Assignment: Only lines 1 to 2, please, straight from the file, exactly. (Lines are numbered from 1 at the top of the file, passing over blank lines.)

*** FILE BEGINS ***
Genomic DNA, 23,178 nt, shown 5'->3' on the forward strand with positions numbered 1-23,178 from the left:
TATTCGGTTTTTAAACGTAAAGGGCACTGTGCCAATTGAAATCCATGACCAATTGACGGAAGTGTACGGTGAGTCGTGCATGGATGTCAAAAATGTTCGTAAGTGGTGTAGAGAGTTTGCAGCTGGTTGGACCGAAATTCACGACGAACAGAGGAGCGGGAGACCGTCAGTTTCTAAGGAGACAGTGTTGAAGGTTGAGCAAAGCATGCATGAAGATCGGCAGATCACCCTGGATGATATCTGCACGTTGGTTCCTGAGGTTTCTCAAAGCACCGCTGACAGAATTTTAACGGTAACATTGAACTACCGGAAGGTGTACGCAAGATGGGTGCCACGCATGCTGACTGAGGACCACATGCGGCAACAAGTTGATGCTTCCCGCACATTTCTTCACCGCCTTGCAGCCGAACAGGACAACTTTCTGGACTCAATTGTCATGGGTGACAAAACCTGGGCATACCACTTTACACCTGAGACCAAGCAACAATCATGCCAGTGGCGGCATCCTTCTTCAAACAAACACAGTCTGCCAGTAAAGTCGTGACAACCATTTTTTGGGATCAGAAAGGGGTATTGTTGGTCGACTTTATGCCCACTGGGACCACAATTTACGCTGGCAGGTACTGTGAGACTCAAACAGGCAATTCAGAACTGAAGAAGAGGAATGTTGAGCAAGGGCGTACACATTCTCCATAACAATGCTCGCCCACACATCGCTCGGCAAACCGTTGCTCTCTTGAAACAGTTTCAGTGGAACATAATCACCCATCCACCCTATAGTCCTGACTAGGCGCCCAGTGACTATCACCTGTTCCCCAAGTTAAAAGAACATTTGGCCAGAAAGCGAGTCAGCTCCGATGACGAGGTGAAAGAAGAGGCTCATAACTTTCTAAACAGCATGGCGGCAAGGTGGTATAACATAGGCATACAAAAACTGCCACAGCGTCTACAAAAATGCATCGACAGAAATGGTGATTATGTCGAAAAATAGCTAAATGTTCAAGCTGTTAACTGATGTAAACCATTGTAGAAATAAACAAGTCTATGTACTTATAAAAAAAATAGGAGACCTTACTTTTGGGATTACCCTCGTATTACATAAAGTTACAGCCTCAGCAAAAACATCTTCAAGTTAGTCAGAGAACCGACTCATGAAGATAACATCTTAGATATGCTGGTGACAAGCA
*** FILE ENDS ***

Genomic DNA, 23,178 nt, shown 5'->3' on the forward strand with positions numbered 1-23,178 from the left:
TATTCGGTTTTTAAACGTAAAGGGCACTGTGCCAATTGAAATCCATGACCAATTGACGGAAGTGTACGGTGAGTCGTGCATGGATGTCAAAAATGTTCGTAAGTGGTGTAGAGAGTTTGCAGCTGGTTGGACCGAAATTCACGACGAACAGAGGAGCGGGAGACCGTCAGTTTCTAAGGAGACAGTGTTGAAGGTTGAGCAAAGCATGCATGAAGATCGGCAGATCACCCTGGATGATATCTGCACGTTGGTTCCTGAGGTTTCTCAAAGCACCGCTGACAGAATTTTAACGGTAACATTGAACTACCGGAAGGTGTACGCAAGATGGGTGCCACGCATGCTGACTGAGGACCACATGCGGCAACAAGTTGATGCTTCCCGCACATTTCTTCACCGCCTTGCAGCCGAACAGGACAACTTTCTGGACTCAATTGTCATGGGTGACAAAACCTGGGCATACCACTTTACACCTGAGACCAAGCAACAATCATGCCAGTGGCGGCATCCTTCTTCAAACAAACACAGTCTGCCAGTAAAGTCGTGACAACCATTTTTTGGGATCAGAAAGGGGTATTGTTGGTCGACTTTATGCCCACTGGGACCACAATTTACGCTGGCAGGTACTGTGAGACTCAAACAGGCAATTCAGAACTGAAGAAGAGGAATGTTGAGCAAGGGCGTACACATTCTCCATAACAATGCTCGCCCACACATCGCTCGGCAAACCGTTGCTCTCTTGAAACAGTTTCAGTGGAACATAATCACCCATCCACCCTATAGTCCTGACTAGGCGCCCAGTGACTATCACCTGTTCCCCAAGTTAAAAGAACATTTGGCCAGAAAGCGAGTCAGCTCCGATGACGAGGTGAAAGAAGAGGCTCATAACTTTCTAAACAGCATGGCGGCAAGGTGGTATAACATAGGCATACAAAAACTGCCACAGCGTCTACAAAAATGCATCGACAGAAATGGTGATTATGTCGAAAAATAGCTAAATGTTCAAGCTGTTAACTGATGTAAACCATTGTAGAAATAAACAAGTCTATGTACTTATAAAAAAAATAGGAGACCTTACTTTTGGGATTACCCTCGTATTACATAAAGTTACAGCCTCAGCAAAAACATCTTCAAGTTAGTCAGAGAACCGACTCATGAAGATAACATCTTAGATATGCTGGTGACAAGCA